Abstract: An important minority of school-aged autistic children, often characterized as ‘nonverbal’ or ‘minimally verbal,’ displays little or no spoken language. These children are at risk of being judged ‘low-functioning’ or ‘untestable’ via conventional cognitive testing practices. One neglected avenue for assessing autistic children so situated is to engage current knowledge of autistic cognitive strengths. Our aim was thus to pilot a strength-informed assessment of autistic children whose poor performance on conventional instruments suggests their cognitive potential is very limited. Thirty autistic children (6 to 12 years) with little or no spoken language, attending specialized schools for autistic children with the highest levels of impairment, were assessed using Wechsler Intelligence Scale for Children (WISC-IV), Raven’s Colored Progressive Matrices board form (RCPM), Children’s Embedded Figures Test (CEFT), and a visual search task. An age-matched control group of 27 typical children was also assessed. None of the autistic children could complete WISC-IV; only six completed any subtest. In contrast, 26 autistic children could complete RCPM, with 17 scoring between the 5th and 90th percentile. Twenty-seven autistic children completed the visual search task, while 26 completed CEFT, on which autistic children were faster than RCPM-matched typical children.Autistic performance on RCPM, CEFT, and visual search were correlated. These results indicate that ‘minimally verbal’ or ‘nonverbal’ school-aged autistic children may be at risk of being underestimated: they may be wrongly regarded as having little cognitive potential. Our findings support the usefulness of strength-informed approaches to autism and have important implications for the assessment and education of autistic children.


From an article by Dawson, Soulières, Gernsbacher, and Mottron published in Psychological Science in 2007, entitled "The Level and Nature of Autistic Intelligence." Read the full article.

Abstract: Autistics are presumed to be characterized by cognitive impairment, and their cognitive strengths (e.g., in Block Design performance) are frequently interpreted as low-level by-products of high-level deficits, not as direct manifestations of intelligence. Recent attempts to identify the neuroanatomical and neurofunctional signature of autism have been positioned on this universal, but untested, assumption. We therefore assessed a broad sample of 38 autistic children on the preeminent test of fluid intelligence, Raven’s Progressive Matrices. Their scores were, on average, 30 percentile points, and in some cases more than 70 percentile points, higher than their scores on the Wechsler scales of intelligence. Typically developing control children showed no such discrepancy, and a similar contrast was observed when a sample of autistic adults was compared with a sample of nonautistic adults. We conclude that intelligence has been underestimated in autistics. (pp. 857-662)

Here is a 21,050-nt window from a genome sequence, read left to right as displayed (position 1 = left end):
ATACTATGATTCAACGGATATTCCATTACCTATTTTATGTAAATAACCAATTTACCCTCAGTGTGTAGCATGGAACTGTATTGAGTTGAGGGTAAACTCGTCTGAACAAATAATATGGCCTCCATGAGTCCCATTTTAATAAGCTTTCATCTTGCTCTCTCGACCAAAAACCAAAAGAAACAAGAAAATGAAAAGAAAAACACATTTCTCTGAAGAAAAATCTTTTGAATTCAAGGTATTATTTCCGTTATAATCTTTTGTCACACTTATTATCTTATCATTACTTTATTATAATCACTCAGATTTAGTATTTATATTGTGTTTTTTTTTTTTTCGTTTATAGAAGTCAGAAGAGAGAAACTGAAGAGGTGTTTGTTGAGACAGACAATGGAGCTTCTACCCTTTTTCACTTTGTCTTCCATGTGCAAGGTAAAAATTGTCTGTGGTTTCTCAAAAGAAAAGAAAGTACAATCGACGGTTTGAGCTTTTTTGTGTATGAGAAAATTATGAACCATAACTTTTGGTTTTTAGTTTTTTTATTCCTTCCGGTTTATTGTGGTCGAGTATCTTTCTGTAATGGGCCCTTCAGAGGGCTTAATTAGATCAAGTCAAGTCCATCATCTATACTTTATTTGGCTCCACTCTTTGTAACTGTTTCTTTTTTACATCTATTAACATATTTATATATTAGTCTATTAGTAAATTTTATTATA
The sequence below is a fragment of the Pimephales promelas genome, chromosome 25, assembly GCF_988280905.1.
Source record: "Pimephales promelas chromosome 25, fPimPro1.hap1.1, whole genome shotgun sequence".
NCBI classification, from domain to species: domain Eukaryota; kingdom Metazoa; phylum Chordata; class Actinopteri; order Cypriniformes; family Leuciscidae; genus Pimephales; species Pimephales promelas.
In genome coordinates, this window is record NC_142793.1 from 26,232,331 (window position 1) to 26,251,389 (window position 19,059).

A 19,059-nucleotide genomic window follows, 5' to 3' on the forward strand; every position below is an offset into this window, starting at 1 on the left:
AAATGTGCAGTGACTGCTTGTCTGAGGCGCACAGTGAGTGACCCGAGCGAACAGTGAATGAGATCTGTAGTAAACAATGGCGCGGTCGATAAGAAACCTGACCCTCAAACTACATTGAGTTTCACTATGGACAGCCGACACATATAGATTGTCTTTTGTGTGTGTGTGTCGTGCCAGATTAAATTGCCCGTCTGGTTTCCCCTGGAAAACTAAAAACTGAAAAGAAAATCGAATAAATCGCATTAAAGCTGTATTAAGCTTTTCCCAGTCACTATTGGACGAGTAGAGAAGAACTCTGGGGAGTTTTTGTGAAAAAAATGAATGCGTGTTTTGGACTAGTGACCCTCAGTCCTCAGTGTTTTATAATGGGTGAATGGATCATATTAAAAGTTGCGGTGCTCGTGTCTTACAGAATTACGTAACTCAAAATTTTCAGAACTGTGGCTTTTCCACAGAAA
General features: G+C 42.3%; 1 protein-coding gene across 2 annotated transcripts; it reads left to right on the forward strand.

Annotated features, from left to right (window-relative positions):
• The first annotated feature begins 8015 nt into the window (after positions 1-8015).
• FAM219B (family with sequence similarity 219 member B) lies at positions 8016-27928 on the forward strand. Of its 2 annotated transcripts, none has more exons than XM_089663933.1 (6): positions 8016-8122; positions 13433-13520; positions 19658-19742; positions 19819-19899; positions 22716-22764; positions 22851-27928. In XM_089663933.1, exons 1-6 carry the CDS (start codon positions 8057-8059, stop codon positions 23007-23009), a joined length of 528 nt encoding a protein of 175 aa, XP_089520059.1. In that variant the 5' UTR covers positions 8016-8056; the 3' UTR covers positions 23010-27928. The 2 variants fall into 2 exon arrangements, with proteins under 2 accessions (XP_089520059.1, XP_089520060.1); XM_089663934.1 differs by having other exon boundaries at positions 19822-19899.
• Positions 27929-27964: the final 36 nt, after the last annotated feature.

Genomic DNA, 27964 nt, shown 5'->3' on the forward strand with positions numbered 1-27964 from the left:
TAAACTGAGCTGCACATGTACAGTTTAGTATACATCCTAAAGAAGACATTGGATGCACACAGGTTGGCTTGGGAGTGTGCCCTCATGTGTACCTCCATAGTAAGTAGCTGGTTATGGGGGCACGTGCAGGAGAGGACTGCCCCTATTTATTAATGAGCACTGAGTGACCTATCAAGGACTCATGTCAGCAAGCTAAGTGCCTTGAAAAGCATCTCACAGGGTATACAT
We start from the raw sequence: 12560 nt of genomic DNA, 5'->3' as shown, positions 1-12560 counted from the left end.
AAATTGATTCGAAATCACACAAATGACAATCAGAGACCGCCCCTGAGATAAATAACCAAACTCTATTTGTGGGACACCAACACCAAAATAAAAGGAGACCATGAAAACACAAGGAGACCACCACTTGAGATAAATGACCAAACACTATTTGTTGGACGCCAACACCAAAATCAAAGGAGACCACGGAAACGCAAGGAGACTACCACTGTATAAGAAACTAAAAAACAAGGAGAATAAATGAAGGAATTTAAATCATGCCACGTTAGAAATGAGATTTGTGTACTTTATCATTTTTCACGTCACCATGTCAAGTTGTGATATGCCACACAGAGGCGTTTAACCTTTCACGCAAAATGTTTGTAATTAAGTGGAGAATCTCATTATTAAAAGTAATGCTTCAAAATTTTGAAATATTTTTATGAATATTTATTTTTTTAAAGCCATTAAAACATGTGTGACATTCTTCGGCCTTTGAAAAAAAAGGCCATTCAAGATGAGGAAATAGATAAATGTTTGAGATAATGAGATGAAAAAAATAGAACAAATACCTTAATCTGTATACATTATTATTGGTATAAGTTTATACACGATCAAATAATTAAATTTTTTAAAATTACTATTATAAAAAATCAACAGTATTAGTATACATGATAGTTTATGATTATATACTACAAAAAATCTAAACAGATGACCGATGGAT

From an article by R. S. Eagle published in the Journal of Developmental Disabilities in 2002, entitled "Accessing and Assessing Intelligence in Individuals with Lower-Functioning Autism."  Read the full article

Key Quote: It is often taken for granted that the non-speaking and/or non-attentive individual with autism is non-cognitive, non-verbal and unaware, and that the severe behavioural difficulties that may render the individual ‘untestable’, denote lower intelligence. The low scores of these individuals on standard tests of intelligence appear to ‘confirm’ this supposition. In some cases, the suppositions may be true. In many cases, however, people who ‘know’ the autistic individual will suspect, or feel certain that there is much more awareness and thought than the tests have been able to access and reveal.


From an article by M. G. Edelson published in Focus on Autism and Other Developmental Disabilities in 2006, entitled "A Systematic Evaluation of the Data." Read the full article

Abstract: There are frequent claims in the literature that a majority of children with autism are mentally retarded (MR). The present study examined the evidence used as the basis for these claims, reviewing 215 articles published between 1937 and 2003. Results indicated 74% of the claims came from nonempirical sources, 53% of which never traced back to empirical data. Most empirical evidence for the claims was published 25 to 45 years ago and was often obtained utilizing developmental or adaptive scales rather than measures of intelligence. Furthermore, significantly higher prevalence rates of MR were reported when these measures were used. Overall, the findings indicate that more empirical evidence is needed before conclusions can be made about the percentages of children with autism who are mentally retarded.